OLYMPIA — Washington moved closer Monday to banning guns where school boards and city councils meet and where ballots are counted.
The State House has approved legislation prohibiting “open carry” in buildings where elected city and county leaders hold their meetings, and open and hidden carry where school boards meet and vote counting takes place.
Majority Democrats passed House Bill 1630 on a vote of 57 to 41, saying the restrictions will keep these places safe from intimidation by armed individuals. It now goes to the Senate for review.
“Can you imagine what it would be like to count the ballots with armed people around you. It would be daunting,” said Rep. April Berg, D-Mill Creek, co-sponsor of the bill. “We should not allow guns where we practice democracy. Period. Complete stop.”
During a roughly three-hour debate, Republicans argued that the legislation was unconstitutional because it infringes on the rights of Second Amendment gun owners.
And they argued that banning the carrying of concealed weapons into school board sessions and voting centers would make those sites less safe, not more.
“This is a terrible, terrible bill. This is a bill looking for a problem, a problem that doesn’t exist,” said Rep. Robert Sutherland, R-Granite Falls, who is authorized to carry a concealed weapon and participated in rallies while openly carrying a firearm.
Courtrooms, prisons, schools and airports have long been banned. A few months ago, a new law added the State Capitol campus to the list. It also banned open carry at or near public gatherings and demonstrations.
This bill aims to build on that momentum.
Meanwhile, legislation in the state senate takes a different approach.
This would allow cities, towns, counties and other municipalities to craft their own open transportation restrictions, beyond the statewide rules. Senate Bill 5568 would change the current law, which prevents local governments from doing so. It’s to the Senate Rules Committee.
Both are in response to what Democrats say has been a dangerous increase in tense confrontations at public meetings fueled by national politics, pandemic policies and the teaching of social theories.
Under HB 1630, it would be illegal to openly carry a weapon in a building if the person knows that is where the local governing body meets. This may be a regular council meeting or a special public hearing.
And it prohibits the carrying of open and concealed firearms where official school district board meetings are held and where ballots are counted. However, concealed transport is not prohibited if a person enters an electoral office to drop off a ballot or retrieve a voter card.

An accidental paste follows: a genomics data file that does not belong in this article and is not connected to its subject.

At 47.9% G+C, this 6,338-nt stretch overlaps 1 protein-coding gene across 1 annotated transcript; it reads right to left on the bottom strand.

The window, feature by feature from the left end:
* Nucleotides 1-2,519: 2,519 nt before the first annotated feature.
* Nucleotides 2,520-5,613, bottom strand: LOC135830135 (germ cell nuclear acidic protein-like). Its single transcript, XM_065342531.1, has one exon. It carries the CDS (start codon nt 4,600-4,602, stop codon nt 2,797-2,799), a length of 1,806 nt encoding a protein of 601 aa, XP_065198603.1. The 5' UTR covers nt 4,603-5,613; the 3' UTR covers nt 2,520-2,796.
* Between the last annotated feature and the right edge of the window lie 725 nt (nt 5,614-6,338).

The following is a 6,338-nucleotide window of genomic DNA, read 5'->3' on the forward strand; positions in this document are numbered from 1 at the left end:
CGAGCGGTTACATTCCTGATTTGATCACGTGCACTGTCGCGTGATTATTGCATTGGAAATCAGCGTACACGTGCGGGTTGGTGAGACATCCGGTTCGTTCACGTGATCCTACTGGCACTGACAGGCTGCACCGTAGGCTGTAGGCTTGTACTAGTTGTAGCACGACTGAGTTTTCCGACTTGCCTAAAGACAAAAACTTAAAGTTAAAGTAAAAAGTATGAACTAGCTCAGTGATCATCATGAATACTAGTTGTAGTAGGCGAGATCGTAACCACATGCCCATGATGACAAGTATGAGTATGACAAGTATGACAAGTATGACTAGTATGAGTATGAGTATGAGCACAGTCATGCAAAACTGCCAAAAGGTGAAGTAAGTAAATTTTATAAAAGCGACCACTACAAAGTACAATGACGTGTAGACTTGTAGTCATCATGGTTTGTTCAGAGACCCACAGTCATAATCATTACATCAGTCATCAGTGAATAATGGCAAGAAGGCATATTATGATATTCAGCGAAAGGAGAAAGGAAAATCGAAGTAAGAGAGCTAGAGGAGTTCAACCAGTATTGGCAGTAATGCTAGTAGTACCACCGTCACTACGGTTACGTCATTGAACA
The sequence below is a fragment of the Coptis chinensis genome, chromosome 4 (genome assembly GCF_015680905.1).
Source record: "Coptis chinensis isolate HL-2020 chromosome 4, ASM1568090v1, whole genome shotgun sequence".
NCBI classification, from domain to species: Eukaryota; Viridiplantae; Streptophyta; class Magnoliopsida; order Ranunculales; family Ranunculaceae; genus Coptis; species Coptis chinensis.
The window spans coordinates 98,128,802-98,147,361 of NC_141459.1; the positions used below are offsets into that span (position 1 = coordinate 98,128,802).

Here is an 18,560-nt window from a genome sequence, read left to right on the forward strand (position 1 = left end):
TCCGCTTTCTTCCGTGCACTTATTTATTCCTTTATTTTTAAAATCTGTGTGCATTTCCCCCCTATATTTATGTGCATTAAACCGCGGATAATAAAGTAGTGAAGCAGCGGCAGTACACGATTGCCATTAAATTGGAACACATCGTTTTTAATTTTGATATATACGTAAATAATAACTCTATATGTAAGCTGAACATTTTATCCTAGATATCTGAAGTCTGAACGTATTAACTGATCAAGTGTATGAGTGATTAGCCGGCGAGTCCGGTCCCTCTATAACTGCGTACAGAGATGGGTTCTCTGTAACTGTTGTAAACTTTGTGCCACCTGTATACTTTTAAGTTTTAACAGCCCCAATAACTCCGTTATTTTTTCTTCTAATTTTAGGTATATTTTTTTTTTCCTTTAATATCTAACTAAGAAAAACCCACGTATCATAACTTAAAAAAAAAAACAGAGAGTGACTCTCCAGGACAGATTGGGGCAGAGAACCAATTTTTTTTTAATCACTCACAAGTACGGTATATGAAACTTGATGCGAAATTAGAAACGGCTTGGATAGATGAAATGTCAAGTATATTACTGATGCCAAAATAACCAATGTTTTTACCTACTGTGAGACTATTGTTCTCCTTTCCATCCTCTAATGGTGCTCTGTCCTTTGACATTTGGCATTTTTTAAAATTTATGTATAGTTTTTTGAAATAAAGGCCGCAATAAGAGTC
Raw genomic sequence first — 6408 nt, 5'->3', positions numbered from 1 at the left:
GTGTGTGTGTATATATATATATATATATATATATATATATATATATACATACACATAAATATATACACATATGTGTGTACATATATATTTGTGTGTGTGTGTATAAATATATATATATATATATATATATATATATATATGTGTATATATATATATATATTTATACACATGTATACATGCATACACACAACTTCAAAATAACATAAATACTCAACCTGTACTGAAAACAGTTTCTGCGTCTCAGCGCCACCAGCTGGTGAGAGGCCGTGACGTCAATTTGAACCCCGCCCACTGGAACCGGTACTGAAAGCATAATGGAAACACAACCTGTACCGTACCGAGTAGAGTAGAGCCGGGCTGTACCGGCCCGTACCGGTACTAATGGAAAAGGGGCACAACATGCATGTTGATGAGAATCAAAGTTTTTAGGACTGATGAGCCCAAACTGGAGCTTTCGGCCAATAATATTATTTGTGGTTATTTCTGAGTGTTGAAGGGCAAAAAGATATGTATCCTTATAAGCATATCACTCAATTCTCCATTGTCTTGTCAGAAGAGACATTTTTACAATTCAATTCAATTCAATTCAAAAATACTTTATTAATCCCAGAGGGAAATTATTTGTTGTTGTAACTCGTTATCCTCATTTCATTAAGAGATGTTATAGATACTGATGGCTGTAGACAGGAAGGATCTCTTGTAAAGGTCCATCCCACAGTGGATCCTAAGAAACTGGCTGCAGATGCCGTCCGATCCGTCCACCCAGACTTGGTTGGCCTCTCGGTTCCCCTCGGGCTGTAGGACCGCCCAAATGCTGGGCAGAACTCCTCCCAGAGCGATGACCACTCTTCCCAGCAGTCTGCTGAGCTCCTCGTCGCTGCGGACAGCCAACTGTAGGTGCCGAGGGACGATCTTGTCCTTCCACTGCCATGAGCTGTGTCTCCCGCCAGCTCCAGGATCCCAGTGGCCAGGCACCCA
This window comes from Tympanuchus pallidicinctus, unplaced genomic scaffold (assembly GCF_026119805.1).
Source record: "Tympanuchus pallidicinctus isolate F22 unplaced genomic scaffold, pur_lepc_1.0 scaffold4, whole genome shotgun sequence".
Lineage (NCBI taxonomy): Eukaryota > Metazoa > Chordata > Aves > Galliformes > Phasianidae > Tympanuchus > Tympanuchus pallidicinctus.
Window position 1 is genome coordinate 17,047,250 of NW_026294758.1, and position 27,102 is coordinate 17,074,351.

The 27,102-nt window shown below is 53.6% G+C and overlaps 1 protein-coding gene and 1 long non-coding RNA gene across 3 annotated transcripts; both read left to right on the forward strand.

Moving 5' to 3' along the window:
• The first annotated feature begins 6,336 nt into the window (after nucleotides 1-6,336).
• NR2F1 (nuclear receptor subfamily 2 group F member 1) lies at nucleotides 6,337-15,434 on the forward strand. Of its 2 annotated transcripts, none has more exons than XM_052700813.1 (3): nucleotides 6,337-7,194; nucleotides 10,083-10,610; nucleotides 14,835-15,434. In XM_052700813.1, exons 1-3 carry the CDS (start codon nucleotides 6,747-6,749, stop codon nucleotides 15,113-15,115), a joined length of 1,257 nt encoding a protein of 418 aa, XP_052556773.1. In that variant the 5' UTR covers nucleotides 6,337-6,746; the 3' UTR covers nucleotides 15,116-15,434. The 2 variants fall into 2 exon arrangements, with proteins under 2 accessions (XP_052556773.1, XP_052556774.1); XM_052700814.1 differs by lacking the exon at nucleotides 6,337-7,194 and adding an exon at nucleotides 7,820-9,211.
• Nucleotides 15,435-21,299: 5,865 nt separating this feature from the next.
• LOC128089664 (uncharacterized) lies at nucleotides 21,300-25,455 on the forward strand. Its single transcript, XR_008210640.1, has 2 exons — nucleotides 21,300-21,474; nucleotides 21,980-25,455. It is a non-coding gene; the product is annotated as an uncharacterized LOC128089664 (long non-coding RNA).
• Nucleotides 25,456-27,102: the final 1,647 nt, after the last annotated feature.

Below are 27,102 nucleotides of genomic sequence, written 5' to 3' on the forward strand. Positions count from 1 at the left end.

A notice of the restrictions should be posted at any covered location. A violation would be a serious offense punishable by a fine and up to a year in prison.
During Monday’s debate, Republicans offered amendments to allow concealed weapons at school board and election office meetings. Concealed carry, they argued, is for the protection of people, and not allowing it would make the public less safe.
Additionally, they were concerned that people carrying a gun in a purse or ankle holster could unwittingly break the law by entering a building where the school board meets or election workers work.
“It’s easy. I walked into a school with my gun on me, inadvertently,” Sutherland said, recalling one time he went to a campus one of his daughters attended. struck me later that I had simply inadvertently broken the law.”
Rep. Jim Walsh, R-Aberdeen, said a woman with a concealed carry license to defend herself would face “a stark choice” between exercising her constitutional right to protect herself and her constitutional right to participate in the democratic process.
Democrats rarely responded. When they did, they repeated the potentially toxic mix of firearms and heated public debate.
“Guns have no place in our civil discourse,” Rep. Tana Senn, D-Mercer Island, the bill’s sponsor, said in a statement after the vote. “No one needs a gun to make their voice heard in our democracy, and no one should face armed intimidation.”
Restricting open carry is part of a broader agenda of gun bills pushed by Democrats.
Last week, Democrats used their majority in the Senate to pass a bill banning high-capacity firearm magazines capable of holding more than 10 rounds.
Senate Bill 5078 will receive a hearing at 10 a.m. Wednesday at the House Civil and Judicial Rights Committee.